This cause coming on to be heard on Motion of the Plaintiffs to set aside a Summary Judgment entered by this Court after careful consideration on May 12, 1977, in order that the Plaintiffs might again be allowed to amend their complaint and the same being considered by the Court the Court finds that the original complaint in this cause was filed on to wit: July 18, 1967, and thereafter amended by the Plaintiffs on two different occasions, on November 22, 1968, and again on April 12, 1976. After said last amendment a voluminous Motion for Summary Judgment with Exhibits was filed by the Defendants on November 28, 1976, with said Motion being taken under advisement by this Court on January 4, 1977, after Plaintiffs had filed their answer *373 to said Motion for Summary Judgment on said date. Summary Judgment for the Defendants was entered by the Court on to wit: May 12, 1977, after several months of deliberation and study on grounds as set forth in said Summary Judgment. Under the circumstances as hereinabove outlined it is the opinion of this Court that the Plaintiffs have failed to exercise due diligence in seeking to amend their complaint and the suggestion being made to this Court on this date that one of the Defendants, George Fuller, Sr., died subsequent to the granting of the said Summary Judgment and before the filing of the last proposed amendment by the Plaintiffs, it is this Court's opinion after careful consideration that to allow such a belated third amendment to the complaint as originally filed would be unduly prejudicial to the Defendants in this cause. Despite the liberal rules with reference to the allowance of amendments, it is this Court's opinion that a Plaintiff should be able to decide and present to the courts of this State the legal issues in any cause within a period of eleven years if a final disposition of any cause is to be attained by the judiciary of this State. . . .

Then on September 15, 1977 the plaintiffs filed a "MOTION FOR EVIDENTIARY HEARING OR IN THE ALTERNATIVE LEAVE OF COURT TO FILE AFFIDAVITS IN SUPPORT OF MOTION FOR RECONSIDERATION." As a ground for this motion the plaintiffs stated:

1. Justice requires that Plaintiffs be allowed an evidentiary hearing to develop the factual context behind the pleadings heretofore filed in said cause in order to show the Defendants would not be unduly prejudiced by filing of an additional amendment to the complaint in this matter.

That same day the plaintiffs filed their "MOTION FOR RECONSIDERATION" of (1) the order granting defendants' motion for summary judgment and (2) the order denying plaintiffs' motion to set aside so that another amended complaint could be filed. The grounds in support of this final motion were:

1. That Plaintiffs' Answer to the Motion for Summary Judgment reflected a factual dispute that could not be resolved by summary judgment. 2. The amended complaint of Plaintiffs reiterated a factual dispute that could not be resolved by summary judgment. 3. Reasonable grounds exist for the delay in this cause. 4. The amendment to the complaint which was filed May 27, 1977, did not unduly prejudice Defendants. 5. To rule otherwise would be contrary to law and equity.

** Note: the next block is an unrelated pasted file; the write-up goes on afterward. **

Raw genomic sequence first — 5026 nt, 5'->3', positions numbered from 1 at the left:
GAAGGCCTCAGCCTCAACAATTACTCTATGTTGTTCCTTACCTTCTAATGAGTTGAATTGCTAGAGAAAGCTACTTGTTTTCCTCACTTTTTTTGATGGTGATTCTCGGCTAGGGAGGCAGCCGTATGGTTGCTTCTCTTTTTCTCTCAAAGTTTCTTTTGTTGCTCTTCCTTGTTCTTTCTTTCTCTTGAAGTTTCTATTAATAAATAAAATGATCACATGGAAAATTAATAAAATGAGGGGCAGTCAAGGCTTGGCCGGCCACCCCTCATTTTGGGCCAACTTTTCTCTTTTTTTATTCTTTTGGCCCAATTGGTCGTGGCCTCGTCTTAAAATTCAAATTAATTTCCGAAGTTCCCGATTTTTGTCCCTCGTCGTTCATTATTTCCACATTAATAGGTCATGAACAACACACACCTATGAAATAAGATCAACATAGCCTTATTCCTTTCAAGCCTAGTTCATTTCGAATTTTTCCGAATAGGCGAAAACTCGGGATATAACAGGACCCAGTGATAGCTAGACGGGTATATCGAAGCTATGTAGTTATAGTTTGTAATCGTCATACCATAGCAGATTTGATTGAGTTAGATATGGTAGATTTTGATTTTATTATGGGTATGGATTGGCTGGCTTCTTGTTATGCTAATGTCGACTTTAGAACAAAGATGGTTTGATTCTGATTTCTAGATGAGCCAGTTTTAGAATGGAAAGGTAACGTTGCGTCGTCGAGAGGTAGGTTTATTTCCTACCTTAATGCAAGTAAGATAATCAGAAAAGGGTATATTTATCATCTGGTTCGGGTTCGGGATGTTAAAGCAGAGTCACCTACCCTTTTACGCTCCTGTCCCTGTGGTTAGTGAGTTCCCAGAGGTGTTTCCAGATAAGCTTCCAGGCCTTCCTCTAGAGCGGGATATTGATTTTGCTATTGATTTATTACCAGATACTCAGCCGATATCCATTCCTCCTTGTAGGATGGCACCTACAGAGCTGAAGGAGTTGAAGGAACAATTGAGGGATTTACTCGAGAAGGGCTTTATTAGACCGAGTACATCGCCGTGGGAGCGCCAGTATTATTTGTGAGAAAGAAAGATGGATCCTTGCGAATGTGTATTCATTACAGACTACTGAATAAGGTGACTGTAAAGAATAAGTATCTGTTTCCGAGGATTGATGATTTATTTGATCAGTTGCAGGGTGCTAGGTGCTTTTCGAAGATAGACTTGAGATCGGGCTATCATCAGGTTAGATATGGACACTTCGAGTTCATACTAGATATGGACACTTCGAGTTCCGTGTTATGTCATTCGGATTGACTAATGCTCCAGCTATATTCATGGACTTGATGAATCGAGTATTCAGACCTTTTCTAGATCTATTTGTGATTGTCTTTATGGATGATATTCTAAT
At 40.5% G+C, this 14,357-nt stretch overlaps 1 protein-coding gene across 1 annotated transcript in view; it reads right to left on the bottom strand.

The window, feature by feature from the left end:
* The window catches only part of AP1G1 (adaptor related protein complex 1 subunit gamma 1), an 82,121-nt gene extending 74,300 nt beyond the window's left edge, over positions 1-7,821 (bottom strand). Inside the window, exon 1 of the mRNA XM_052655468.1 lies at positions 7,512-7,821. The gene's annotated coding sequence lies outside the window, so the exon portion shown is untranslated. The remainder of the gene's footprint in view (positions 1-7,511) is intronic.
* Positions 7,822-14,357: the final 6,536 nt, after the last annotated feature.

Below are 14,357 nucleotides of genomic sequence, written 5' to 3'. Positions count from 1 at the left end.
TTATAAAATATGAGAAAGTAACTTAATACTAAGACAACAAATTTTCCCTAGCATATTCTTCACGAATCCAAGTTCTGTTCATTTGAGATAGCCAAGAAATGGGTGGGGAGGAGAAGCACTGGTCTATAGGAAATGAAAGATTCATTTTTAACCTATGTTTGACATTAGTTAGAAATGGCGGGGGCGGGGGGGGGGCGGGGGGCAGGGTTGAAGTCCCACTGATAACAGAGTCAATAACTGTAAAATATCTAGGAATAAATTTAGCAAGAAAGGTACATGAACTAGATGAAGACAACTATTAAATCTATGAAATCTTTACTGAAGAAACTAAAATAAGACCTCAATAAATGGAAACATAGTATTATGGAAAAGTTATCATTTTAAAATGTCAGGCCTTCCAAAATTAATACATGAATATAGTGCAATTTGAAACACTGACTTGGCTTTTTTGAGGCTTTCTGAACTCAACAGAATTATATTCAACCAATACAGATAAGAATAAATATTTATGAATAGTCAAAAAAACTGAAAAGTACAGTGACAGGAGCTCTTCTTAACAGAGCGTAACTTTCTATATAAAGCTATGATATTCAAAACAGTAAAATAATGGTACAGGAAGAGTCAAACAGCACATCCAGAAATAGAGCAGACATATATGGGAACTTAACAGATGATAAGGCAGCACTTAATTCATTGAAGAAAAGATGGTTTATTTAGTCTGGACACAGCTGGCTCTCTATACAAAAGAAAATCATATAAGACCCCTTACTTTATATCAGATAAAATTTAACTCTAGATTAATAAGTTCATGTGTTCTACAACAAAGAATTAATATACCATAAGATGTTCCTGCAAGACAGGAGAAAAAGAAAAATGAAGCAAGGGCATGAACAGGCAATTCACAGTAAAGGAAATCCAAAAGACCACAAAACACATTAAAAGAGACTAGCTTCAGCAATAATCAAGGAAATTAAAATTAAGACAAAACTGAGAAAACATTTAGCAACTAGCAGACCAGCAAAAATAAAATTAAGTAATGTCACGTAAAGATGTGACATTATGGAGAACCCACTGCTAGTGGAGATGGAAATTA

This motion was denied on September 20, 1977. Notice of appeal was filed on September 22, 1977.

The principal issue raised by this sequence of pleading is whether the plaintiffs' appeal was perfected within forty-two days of an appealable judgment in accord with Rule 4(a), ARAP. In a motion to dismiss the appeal, the defendants contend that the motions filed by the plaintiffs following the summary judgment did not suspend the running of the time for filing notice of appeal. On the other hand, the plaintiffs contend that their Motion to Set Aside Order Granting Defendants' Motion for Summary Judgment was a proper Rule 59(e) motion, and that their notice of appeal, filed on September 22, 1977, was filed within forty-two days of the trial court's order denying that motion (September 20, 1977).

Of course, the plaintiffs are correct in their contention that a proper motion for reconsideration filed under the authority of Rule 59(e) will extend the time for filing notice of appeal, even though the motion for reconsideration follows the grant of a summary judgment. Papastefan v. B. & L. Construction Co., Inc., Ala., 356 So. 2d 158 (1978). Their argument, however, misconceives the applicability of that principle to these pleadings. Examination of the post-trial pleadings reveals that in manner and form their purpose was either *374 to file another amended complaint or to obtain the trial court's consent to file another amended complaint. They were not designed to have the trial court reconsider the evidence on which the summary judgment was based.

Although not directly in point, Clardy v. Duke University, 299 F.2d 368 (4th Cir. 1962) discloses the reason why a motion to amend which follows summary judgment should not be treated as a motion for reconsideration which would extend the time for appeal. Following summary judgment rendered against him in that case a party moved for reconsideration, asking the trial court for leave to file an amended complaint. The trial court's denial of the motion was upheld on appeal, citing Rule 15(a), FRCP, of. Rule 5(a), ARCP. At pages 369-370 of the report this significant language appears:

If it should be held that plaintiff could amend without leave after a hearing and the granting of [a] summary judgment against him, the effect would be to clothe a litigant with the power, at any time, to reopen a case and possibly to set aside a judgment rendered against him by the court. Rule 15(a) is not to be construed so as to render Rule 12 meaningless and ineffective. . . .

See also Freeman v. Continental Gin Co., 381 F.2d 459, 469-470 (5th Cir. 1967).

Because the post-trial motions of plaintiffs did not have the effect of extending the time for filing notice of appeal, that time began to run from the date of the summary judgment, or May 12, 1977. Forty-two days from that date would have been June 23, 1977. Thus the plaintiffs' notice of appeal filed on September 22, 1977 was too late. Timely filing of the notice of appeal is jurisdictional. Rule 3, ARAP.

The appeal must be dismissed.